9. Anticipate Tiger behavior:
Just like no one can predict the stock market, it is equally or even more tough to predict what the Tiger will do next. If you are going for your first Tiger safari in India then you must study about Tigers, talk to some other photographers who have done Tiger safaris. This will help you understand. You might have the best of equipment, and you might be with the best of drivers and guides, but no one controls the Tiger movements. Your only control is on your equipment and how to maximize the output in a minimum of time. Remember it is possible to get the Head of State to shake hands and smile, but you cannot get Tiger to stop and pose for you until he wants to. Hence it helps to know what the Tiger might do next. There are some tips that I will be sharing in my future blogs on the same and how to maximize your Tiger time and Tiger images.
10. Listen to your guide and driver:
You might have become an expert doing many safaris but the amount of jungle lore that the guide and driver have is very precious and always unavoidable. They know which Tiger takes which trails so if they are waiting at a certain point next to a stream or a bridge, or a trail, then let them decide on the position. They are doing safaris daily, and can quite accurately predict the movement of the Tigers. So, listening to them is only beneficial. Also, if the tiger does something that is contrary to what your guide and driver says then please do not argue with them. They want you to fulfill your purpose, but a tiger is a tiger, and there is only one expert on a tiger, i.e. the tiger himself. So, on a given day if the Tiger chooses to not follow a certain trail there could be several reasons for the same, including you. Many drivers and guides have become good with photography as well. Hence if they are giving some suggestions do listen to them. More often than not you will only benefit.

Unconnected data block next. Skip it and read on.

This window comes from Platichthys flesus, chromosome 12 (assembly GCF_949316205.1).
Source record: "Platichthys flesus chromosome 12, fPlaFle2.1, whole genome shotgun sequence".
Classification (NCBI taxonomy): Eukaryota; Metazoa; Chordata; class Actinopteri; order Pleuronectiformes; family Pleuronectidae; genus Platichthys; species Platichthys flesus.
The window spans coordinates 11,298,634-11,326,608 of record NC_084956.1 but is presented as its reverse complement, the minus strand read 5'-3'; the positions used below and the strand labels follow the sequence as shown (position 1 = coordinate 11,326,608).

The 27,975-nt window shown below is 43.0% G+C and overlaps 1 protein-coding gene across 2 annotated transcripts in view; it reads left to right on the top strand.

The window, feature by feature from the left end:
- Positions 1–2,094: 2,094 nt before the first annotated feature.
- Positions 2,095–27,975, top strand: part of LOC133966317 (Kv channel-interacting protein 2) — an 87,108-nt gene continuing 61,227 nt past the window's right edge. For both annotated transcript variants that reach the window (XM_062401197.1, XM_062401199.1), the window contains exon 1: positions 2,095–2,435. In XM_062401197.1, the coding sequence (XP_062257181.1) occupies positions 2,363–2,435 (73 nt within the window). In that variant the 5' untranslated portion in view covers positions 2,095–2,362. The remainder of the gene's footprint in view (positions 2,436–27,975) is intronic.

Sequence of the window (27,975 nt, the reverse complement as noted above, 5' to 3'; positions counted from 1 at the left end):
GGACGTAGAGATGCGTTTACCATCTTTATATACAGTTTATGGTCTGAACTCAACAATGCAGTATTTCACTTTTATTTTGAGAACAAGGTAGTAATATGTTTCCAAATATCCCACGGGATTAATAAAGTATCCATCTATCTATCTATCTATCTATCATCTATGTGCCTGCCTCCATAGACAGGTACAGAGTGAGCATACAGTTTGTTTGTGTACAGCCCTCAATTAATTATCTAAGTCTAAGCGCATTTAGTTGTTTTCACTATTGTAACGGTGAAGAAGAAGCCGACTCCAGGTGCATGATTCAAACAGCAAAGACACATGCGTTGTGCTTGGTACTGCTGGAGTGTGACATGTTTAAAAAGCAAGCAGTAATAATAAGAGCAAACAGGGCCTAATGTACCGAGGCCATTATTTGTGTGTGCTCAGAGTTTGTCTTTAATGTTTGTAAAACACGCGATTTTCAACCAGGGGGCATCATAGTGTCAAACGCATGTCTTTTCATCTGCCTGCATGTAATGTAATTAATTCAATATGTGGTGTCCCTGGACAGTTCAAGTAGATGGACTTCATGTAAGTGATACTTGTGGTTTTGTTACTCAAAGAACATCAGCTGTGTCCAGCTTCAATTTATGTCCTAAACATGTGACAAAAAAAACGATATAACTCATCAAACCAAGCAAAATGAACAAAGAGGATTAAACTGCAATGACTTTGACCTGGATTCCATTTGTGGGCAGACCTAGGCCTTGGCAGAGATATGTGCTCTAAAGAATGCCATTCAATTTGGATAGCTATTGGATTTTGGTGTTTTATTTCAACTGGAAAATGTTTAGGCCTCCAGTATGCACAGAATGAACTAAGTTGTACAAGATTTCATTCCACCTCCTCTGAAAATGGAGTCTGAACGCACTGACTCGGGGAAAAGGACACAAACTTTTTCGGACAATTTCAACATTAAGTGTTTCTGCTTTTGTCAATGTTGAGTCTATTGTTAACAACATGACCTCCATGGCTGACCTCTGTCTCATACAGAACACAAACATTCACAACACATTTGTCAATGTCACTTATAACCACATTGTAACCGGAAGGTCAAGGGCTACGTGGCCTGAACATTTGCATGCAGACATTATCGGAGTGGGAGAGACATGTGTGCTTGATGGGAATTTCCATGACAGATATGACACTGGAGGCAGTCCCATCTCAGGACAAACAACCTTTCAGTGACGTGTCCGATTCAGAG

11. Never break Jungle rules:
This is extremely important for your own safety and safety of wildlife. Never ever consider getting off the vehicle to take photographs, it is not permitted. Likewise, there are several rules of the Jungle which you may read on my blog here.
If you are able to follow the above points then there are good chances of you getting good Tiger photos while doing Tiger safaris in India. But if you do not, then do remember it is a Jungle out there, and many factors are beyond one’s control. The above pointers will prepare you on how to handle yourself, your equipment, and the wildlife.
Should you require to ask anything, do write in on [email protected]
Wishing your successful Tiger Safaris in India.
Born and brought up in New Delhi, it was Sharad’s childhood passion to play cricket for India. While on a holiday in 1990, he saw his first tiger. Little did he know that this one sighting would immerse him into a realm where forests and tigers were all that mattered.
Sharad’s experiences as a wildlife photographer have inspired him to observe the tiger’s behavior for over 30 years and motivated him on his own journey as an entrepreneur. He started Nature Safari India Pvt Ltd, with a focus on “Conservation through Tourism.” to align himself to the mission of saving the regal species and repopulating them in India’s forests. In 2006, he set up one of India’s premier jungle lodges in Kanha National Park.
Sharad believes that there are many lessons to be learned from a tiger that can be applied successfully to leadership—both in business and in life. Here’s a new book by Sharad Vats on management and leadership skills to learn from a Tiger.